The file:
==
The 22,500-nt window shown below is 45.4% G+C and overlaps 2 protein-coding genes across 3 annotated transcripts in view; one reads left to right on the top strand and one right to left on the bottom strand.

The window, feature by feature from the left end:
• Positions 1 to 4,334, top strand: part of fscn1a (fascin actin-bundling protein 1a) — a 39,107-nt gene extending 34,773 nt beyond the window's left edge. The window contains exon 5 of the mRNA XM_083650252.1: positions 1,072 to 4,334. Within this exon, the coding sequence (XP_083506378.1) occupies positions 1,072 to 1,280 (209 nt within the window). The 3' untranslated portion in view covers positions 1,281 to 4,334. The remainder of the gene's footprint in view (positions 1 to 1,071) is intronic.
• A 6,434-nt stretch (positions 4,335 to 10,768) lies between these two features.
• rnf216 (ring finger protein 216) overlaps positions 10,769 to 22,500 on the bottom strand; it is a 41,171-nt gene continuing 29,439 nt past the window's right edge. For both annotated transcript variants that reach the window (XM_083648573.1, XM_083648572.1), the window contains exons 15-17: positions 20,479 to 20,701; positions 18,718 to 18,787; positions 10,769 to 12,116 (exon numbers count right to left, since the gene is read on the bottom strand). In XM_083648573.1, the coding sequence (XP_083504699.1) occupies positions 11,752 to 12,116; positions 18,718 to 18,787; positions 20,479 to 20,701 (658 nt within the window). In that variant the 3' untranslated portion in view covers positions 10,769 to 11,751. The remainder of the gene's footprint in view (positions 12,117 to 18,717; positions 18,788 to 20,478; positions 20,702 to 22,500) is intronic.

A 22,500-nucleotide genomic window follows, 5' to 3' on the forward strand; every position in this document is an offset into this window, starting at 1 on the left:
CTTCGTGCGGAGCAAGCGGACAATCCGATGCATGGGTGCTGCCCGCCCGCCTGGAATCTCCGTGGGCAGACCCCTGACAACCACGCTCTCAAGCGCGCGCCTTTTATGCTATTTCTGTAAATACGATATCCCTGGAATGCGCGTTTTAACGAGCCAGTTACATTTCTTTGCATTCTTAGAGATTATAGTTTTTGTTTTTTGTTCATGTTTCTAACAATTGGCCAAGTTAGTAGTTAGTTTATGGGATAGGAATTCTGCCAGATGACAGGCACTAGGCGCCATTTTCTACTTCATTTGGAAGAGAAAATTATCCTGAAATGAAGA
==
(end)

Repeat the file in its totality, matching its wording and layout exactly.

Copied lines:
The 22,500-nt window shown below is 45.4% G+C and overlaps 2 protein-coding genes across 3 annotated transcripts in view; one reads left to right on the top strand and one right to left on the bottom strand.

The window, feature by feature from the left end:
• Positions 1 to 4,334, top strand: part of fscn1a (fascin actin-bundling protein 1a) — a 39,107-nt gene extending 34,773 nt beyond the window's left edge. The window contains exon 5 of the mRNA XM_083650252.1: positions 1,072 to 4,334. Within this exon, the coding sequence (XP_083506378.1) occupies positions 1,072 to 1,280 (209 nt within the window). The 3' untranslated portion in view covers positions 1,281 to 4,334. The remainder of the gene's footprint in view (positions 1 to 1,071) is intronic.
• A 6,434-nt stretch (positions 4,335 to 10,768) lies between these two features.
• rnf216 (ring finger protein 216) overlaps positions 10,769 to 22,500 on the bottom strand; it is a 41,171-nt gene continuing 29,439 nt past the window's right edge. For both annotated transcript variants that reach the window (XM_083648573.1, XM_083648572.1), the window contains exons 15-17: positions 20,479 to 20,701; positions 18,718 to 18,787; positions 10,769 to 12,116 (exon numbers count right to left, since the gene is read on the bottom strand). In XM_083648573.1, the coding sequence (XP_083504699.1) occupies positions 11,752 to 12,116; positions 18,718 to 18,787; positions 20,479 to 20,701 (658 nt within the window). In that variant the 3' untranslated portion in view covers positions 10,769 to 11,751. The remainder of the gene's footprint in view (positions 12,117 to 18,717; positions 18,788 to 20,478; positions 20,702 to 22,500) is intronic.

A 22,500-nucleotide genomic window follows, 5' to 3' on the forward strand; every position in this document is an offset into this window, starting at 1 on the left:
CTTCGTGCGGAGCAAGCGGACAATCCGATGCATGGGTGCTGCCCGCCCGCCTGGAATCTCCGTGGGCAGACCCCTGACAACCACGCTCTCAAGCGCGCGCCTTTTATGCTATTTCTGTAAATACGATATCCCTGGAATGCGCGTTTTAACGAGCCAGTTACATTTCTTTGCATTCTTAGAGATTATAGTTTTTGTTTTTTGTTCATGTTTCTAACAATTGGCCAAGTTAGTAGTTAGTTTATGGGATAGGAATTCTGCCAGATGACAGGCACTAGGCGCCATTTTCTACTTCATTTGGAAGAGAAAATTATCCTGAAATGAAGA